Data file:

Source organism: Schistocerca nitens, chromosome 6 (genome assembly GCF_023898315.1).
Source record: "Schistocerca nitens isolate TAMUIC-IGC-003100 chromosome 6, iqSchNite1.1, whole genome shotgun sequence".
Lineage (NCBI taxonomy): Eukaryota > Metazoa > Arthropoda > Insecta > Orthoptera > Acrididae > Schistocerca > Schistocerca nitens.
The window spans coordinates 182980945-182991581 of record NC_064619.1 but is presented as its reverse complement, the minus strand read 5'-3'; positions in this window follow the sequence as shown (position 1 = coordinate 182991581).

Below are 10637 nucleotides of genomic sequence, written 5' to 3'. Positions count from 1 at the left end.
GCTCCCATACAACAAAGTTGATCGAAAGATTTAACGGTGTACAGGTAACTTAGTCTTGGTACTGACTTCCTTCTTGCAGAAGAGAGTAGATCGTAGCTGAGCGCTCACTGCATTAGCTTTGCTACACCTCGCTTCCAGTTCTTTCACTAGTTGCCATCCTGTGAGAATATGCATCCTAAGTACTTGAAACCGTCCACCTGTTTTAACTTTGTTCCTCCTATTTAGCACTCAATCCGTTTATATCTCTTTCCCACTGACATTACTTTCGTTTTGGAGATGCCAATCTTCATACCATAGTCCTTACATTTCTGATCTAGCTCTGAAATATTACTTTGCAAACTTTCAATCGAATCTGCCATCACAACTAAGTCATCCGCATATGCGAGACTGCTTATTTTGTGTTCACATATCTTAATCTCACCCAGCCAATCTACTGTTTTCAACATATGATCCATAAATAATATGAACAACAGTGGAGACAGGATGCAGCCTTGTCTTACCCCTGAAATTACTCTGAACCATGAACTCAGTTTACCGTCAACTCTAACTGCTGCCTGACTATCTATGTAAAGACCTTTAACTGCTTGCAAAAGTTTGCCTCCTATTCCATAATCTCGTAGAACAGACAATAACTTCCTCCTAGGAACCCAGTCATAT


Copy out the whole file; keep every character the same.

Source organism: Schistocerca nitens, chromosome 6 (genome assembly GCF_023898315.1).
Source record: "Schistocerca nitens isolate TAMUIC-IGC-003100 chromosome 6, iqSchNite1.1, whole genome shotgun sequence".
Lineage (NCBI taxonomy): Eukaryota > Metazoa > Arthropoda > Insecta > Orthoptera > Acrididae > Schistocerca > Schistocerca nitens.
The window spans coordinates 182980945-182991581 of record NC_064619.1 but is presented as its reverse complement, the minus strand read 5'-3'; positions in this window follow the sequence as shown (position 1 = coordinate 182991581).

Below are 10637 nucleotides of genomic sequence, written 5' to 3'. Positions count from 1 at the left end.
GCTCCCATACAACAAAGTTGATCGAAAGATTTAACGGTGTACAGGTAACTTAGTCTTGGTACTGACTTCCTTCTTGCAGAAGAGAGTAGATCGTAGCTGAGCGCTCACTGCATTAGCTTTGCTACACCTCGCTTCCAGTTCTTTCACTAGTTGCCATCCTGTGAGAATATGCATCCTAAGTACTTGAAACCGTCCACCTGTTTTAACTTTGTTCCTCCTATTTAGCACTCAATCCGTTTATATCTCTTTCCCACTGACATTACTTTCGTTTTGGAGATGCCAATCTTCATACCATAGTCCTTACATTTCTGATCTAGCTCTGAAATATTACTTTGCAAACTTTCAATCGAATCTGCCATCACAACTAAGTCATCCGCATATGCGAGACTGCTTATTTTGTGTTCACATATCTTAATCTCACCCAGCCAATCTACTGTTTTCAACATATGATCCATAAATAATATGAACAACAGTGGAGACAGGATGCAGCCTTGTCTTACCCCTGAAATTACTCTGAACCATGAACTCAGTTTACCGTCAACTCTAACTGCTGCCTGACTATCTATGTAAAGACCTTTAACTGCTTGCAAAAGTTTGCCTCCTATTCCATAATCTCGTAGAACAGACAATAACTTCCTCCTAGGAACCCAGTCATAT